Pushing my own boundaries

Metaphorically speaking, I’ve learned to jump, to free-fall, and not be sure where or how I’m going to land. Somewhere along my way, between moving myself to New Zealand to study and then to the other end of the country where I knew absolutely no one to start my first teaching job (at a Catholic school, when I was certainly not Catholic), I learned to take that cliche ‘leap of faith’. I’ve learned to have a plan, and to know what I want, and although I may not have it all figured out as to how I’ll get there, to trust that it will happen.

I’ve always liked to challenge myself and been one to push my comfort zone. Often times, it’s just been such a natural part of my life. When I was 16, I left home for 6 weeks to participate in the Summer Work Student Exchange program in Quebec. I took a basic core French class, but my conversational skills were seriously lacking. What better way to learn than immersing myself into a family and job that only spoke French. I got better quick!

When it came time to choose a university, I set my sights further afield and only applied to schools in Ontario. I was a small-town girl, but I determined to get over my dislike of cities. I learned to navigate the bus system in St. Catharines and the subway in Toronto. Seems silly now, but those were big accomplishments at the time.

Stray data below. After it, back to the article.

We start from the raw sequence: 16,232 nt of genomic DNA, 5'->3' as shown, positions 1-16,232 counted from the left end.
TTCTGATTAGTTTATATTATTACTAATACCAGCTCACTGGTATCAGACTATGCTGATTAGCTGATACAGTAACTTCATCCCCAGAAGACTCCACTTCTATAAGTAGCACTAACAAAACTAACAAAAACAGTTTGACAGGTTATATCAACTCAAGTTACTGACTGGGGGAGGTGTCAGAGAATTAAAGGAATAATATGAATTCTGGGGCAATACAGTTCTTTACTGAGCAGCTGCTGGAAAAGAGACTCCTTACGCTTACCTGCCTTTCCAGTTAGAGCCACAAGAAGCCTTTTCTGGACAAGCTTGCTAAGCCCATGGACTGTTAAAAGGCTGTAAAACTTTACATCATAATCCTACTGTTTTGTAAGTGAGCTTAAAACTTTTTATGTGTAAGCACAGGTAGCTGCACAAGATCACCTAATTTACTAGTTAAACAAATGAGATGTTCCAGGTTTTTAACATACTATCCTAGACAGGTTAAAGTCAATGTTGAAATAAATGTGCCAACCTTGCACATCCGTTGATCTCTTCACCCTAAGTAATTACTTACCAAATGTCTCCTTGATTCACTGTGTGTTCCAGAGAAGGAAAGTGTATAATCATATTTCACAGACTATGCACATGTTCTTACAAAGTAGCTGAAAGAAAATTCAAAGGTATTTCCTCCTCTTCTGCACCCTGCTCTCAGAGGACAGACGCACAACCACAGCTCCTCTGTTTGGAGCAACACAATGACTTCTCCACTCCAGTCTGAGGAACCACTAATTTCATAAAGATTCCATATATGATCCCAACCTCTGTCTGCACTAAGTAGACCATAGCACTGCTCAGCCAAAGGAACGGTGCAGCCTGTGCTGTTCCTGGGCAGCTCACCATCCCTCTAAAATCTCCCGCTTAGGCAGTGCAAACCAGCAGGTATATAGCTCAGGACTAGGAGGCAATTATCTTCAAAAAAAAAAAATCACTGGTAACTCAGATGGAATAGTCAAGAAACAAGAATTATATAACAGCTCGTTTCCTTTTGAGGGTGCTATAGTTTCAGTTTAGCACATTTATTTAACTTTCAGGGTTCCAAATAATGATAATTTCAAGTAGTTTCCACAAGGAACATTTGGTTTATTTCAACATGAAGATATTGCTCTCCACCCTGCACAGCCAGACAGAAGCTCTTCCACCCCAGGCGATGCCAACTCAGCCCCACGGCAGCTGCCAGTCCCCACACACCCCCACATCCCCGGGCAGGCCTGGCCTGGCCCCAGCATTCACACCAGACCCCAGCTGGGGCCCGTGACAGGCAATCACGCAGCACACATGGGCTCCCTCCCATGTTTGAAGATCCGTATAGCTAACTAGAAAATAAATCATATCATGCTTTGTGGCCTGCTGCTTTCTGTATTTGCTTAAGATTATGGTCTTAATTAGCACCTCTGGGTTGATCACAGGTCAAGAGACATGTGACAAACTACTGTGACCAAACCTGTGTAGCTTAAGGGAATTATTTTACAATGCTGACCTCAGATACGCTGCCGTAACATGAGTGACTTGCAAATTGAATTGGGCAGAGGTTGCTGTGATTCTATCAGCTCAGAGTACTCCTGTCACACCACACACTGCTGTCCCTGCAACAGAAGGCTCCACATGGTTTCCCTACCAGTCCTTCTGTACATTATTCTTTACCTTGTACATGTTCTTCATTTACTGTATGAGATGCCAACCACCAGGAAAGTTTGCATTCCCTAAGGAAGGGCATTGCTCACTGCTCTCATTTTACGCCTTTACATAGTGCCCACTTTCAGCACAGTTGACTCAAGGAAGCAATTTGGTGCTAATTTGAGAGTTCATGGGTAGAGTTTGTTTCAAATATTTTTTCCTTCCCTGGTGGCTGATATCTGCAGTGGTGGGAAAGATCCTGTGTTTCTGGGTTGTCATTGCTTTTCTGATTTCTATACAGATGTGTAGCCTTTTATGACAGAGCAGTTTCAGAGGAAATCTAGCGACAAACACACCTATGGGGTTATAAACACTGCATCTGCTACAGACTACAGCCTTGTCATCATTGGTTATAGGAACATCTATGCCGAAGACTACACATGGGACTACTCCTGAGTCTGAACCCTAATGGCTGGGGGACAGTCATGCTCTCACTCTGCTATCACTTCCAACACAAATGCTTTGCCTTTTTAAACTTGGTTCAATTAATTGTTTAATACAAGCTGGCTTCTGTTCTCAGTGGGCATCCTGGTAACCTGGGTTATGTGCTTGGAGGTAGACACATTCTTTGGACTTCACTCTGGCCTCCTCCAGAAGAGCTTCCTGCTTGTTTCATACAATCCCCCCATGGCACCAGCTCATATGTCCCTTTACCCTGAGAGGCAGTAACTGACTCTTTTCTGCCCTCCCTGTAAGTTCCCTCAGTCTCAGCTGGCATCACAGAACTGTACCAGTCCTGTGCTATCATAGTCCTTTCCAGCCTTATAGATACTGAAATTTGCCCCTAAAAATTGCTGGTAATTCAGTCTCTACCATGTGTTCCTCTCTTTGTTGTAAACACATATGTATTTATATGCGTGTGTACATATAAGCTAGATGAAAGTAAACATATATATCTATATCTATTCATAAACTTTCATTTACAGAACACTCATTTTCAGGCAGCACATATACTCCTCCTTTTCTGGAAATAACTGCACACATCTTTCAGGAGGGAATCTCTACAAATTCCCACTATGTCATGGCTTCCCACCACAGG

It’s not always easy

There’s always the risk that something can go wrong. But that risk exists whether you’re sitting at home, or out venturing off into the world. The lessons come from how you deal with things. I’ve been out of my comfort zone, and gotten myself into all sorts of pickles. I got food poisoning in Thailand and removed from the plane that was about to take me home.

washed passport

Oops. The High Commission was not impressed.

I’ve put my passport through the washing machine, and got a written telling off from the Canadian High Commission (oops). I’ve left applying for my visa until the very last minute on more than one occasion, which caused some stressful fretting. I didn’t change my tax code when I didn’t realise that my salary salary had gone up, and ended up owning a huge tax bill to NZ. None of that was easy, but in the end it was worth and I’m stronger for each and every tough circumstance I’ve overcome.